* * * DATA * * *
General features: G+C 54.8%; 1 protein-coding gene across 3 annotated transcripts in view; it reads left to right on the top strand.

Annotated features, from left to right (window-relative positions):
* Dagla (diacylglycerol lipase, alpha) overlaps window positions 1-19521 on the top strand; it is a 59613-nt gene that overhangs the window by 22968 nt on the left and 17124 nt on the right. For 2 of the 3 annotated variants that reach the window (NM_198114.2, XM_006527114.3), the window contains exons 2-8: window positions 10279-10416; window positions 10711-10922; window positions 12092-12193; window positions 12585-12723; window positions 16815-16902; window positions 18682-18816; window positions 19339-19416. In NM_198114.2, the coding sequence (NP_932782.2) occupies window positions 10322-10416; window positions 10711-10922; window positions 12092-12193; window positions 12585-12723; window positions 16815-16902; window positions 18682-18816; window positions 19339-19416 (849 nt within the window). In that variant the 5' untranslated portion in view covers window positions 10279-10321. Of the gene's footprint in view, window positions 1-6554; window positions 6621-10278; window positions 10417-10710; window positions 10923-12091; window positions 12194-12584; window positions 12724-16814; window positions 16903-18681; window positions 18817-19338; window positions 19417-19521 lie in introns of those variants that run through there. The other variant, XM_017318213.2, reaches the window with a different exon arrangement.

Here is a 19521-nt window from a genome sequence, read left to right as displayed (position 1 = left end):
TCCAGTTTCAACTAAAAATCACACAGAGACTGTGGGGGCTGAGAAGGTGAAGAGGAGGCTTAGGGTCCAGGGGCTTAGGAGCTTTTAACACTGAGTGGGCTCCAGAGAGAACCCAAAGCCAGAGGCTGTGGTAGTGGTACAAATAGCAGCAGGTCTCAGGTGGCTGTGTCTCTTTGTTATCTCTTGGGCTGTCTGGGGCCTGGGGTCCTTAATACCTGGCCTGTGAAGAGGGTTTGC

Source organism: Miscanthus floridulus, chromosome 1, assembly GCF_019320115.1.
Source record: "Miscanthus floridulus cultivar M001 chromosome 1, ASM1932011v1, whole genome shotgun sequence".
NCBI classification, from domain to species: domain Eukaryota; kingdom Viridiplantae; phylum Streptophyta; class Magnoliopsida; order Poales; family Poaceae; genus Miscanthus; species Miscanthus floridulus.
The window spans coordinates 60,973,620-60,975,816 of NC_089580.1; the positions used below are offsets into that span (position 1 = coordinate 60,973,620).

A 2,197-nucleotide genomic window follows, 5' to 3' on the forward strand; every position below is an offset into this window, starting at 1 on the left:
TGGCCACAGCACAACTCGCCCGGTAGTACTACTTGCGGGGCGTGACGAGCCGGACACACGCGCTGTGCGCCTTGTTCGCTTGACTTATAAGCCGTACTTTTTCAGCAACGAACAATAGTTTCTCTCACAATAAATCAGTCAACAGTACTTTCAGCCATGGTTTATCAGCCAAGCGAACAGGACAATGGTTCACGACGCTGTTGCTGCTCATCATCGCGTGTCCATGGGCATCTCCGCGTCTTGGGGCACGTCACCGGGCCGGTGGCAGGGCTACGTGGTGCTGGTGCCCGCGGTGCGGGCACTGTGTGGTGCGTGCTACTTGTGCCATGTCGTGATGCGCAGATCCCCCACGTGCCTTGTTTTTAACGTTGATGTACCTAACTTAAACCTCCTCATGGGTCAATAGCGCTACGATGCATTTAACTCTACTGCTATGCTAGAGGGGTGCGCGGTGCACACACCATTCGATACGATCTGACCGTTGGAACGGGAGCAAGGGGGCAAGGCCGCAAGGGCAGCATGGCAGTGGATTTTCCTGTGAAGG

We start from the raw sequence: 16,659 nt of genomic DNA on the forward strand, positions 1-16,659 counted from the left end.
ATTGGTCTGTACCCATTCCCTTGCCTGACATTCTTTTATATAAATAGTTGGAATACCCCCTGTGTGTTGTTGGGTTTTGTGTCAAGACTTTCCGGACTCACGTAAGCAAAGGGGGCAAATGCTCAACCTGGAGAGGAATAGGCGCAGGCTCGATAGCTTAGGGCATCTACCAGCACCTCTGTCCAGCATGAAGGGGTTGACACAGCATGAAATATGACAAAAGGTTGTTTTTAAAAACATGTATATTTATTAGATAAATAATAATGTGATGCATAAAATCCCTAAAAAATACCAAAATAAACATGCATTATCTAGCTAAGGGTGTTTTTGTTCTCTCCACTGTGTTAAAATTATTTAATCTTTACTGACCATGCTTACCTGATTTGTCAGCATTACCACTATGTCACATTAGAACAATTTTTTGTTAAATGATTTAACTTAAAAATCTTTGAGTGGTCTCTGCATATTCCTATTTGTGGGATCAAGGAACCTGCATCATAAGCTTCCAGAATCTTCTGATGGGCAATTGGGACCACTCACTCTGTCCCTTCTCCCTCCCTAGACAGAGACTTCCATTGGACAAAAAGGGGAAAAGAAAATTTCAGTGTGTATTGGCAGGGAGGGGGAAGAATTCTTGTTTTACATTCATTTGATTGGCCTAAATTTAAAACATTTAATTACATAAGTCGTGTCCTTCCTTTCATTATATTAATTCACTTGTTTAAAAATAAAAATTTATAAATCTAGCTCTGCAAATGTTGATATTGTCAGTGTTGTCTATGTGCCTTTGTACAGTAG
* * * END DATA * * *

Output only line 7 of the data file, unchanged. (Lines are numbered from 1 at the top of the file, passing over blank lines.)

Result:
Source record: "Miscanthus floridulus cultivar M001 chromosome 1, ASM1932011v1, whole genome shotgun sequence".